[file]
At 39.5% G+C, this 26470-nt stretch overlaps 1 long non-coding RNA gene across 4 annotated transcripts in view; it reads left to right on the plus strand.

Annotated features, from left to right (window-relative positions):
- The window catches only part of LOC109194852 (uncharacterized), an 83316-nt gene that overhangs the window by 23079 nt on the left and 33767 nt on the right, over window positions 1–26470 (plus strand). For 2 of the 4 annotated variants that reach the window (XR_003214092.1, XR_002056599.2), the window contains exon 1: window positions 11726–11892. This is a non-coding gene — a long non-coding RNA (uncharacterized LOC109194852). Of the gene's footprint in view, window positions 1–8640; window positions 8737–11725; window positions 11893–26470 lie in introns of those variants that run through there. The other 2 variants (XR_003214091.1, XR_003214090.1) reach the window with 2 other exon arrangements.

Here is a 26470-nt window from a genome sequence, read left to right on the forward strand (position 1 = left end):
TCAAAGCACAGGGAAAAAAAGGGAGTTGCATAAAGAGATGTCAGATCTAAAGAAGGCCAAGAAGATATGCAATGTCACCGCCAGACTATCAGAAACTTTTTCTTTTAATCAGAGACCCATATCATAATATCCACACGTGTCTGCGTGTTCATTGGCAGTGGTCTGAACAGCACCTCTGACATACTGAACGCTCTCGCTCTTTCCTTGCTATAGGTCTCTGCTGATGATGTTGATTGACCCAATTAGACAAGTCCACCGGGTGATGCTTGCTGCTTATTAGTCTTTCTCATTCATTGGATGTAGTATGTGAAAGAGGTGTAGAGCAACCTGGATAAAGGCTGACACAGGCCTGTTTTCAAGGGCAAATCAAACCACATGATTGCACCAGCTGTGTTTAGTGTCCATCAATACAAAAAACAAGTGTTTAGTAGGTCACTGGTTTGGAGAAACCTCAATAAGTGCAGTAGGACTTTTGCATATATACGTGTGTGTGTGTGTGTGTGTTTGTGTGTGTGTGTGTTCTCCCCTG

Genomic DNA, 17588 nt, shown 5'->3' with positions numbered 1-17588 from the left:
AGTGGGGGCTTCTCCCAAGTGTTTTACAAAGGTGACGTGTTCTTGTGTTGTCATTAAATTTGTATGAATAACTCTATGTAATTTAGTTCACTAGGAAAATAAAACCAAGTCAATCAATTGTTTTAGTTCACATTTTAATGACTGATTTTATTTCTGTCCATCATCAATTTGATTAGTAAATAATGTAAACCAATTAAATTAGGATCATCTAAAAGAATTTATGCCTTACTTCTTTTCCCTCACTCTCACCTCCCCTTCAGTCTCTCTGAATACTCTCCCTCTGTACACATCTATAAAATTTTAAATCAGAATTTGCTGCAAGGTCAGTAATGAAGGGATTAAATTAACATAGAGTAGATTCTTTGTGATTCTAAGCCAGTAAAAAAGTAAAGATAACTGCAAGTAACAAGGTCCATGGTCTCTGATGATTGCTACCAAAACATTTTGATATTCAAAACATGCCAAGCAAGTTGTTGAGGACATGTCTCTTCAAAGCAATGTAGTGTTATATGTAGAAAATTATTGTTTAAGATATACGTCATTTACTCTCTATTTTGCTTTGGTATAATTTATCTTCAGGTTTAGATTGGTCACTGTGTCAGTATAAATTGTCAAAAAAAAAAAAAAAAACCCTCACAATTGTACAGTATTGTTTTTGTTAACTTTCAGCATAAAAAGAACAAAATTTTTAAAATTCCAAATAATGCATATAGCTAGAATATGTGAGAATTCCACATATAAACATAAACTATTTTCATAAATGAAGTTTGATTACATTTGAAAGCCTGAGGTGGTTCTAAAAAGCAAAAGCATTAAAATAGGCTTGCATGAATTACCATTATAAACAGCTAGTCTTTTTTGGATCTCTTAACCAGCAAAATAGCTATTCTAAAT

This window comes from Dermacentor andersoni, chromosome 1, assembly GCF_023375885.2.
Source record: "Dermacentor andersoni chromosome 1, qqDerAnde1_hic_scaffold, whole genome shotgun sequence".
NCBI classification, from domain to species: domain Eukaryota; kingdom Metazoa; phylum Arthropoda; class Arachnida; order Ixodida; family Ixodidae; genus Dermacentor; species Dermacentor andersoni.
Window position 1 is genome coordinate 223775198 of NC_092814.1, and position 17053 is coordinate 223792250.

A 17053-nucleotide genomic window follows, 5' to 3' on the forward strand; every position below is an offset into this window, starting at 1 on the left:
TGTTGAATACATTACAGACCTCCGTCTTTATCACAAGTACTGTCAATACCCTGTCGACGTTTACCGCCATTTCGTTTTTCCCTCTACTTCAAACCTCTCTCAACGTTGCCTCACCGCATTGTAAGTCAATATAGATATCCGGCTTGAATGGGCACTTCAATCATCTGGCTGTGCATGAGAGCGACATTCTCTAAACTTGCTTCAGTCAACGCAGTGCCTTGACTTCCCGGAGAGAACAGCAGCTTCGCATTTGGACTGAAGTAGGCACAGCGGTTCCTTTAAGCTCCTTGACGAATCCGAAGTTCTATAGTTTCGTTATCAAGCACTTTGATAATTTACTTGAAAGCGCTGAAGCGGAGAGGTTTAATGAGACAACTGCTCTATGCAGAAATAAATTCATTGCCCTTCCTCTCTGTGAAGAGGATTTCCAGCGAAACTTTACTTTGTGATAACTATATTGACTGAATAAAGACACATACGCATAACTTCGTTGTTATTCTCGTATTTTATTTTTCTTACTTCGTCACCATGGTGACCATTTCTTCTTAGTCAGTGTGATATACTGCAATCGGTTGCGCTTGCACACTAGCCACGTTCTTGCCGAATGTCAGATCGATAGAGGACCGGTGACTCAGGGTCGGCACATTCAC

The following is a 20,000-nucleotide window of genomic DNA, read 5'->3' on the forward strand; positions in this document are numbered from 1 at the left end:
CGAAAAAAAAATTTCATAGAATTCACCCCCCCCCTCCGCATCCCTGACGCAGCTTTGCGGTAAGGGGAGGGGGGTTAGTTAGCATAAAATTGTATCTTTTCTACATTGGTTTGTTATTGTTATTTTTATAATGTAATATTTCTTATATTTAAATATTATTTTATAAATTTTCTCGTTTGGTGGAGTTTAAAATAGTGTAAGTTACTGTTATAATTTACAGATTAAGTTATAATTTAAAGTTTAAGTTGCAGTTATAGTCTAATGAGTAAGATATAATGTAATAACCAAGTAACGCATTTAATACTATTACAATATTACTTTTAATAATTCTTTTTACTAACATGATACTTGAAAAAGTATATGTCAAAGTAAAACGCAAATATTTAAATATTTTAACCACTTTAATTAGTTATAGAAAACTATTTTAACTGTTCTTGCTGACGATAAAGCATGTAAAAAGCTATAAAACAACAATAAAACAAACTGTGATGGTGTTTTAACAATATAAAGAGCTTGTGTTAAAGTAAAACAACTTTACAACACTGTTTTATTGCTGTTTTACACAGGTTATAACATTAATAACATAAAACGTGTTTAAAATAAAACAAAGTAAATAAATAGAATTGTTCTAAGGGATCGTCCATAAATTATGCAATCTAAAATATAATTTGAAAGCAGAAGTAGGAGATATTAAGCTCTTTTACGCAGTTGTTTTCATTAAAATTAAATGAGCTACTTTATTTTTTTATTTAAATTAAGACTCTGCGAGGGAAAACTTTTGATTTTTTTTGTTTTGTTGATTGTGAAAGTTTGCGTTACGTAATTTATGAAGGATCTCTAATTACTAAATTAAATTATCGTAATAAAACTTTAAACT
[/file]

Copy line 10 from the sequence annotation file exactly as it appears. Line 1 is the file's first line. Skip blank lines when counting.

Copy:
NCBI classification, from domain to species: domain Eukaryota; kingdom Metazoa; phylum Arthropoda; class Arachnida; order Ixodida; family Ixodidae; genus Dermacentor; species Dermacentor andersoni.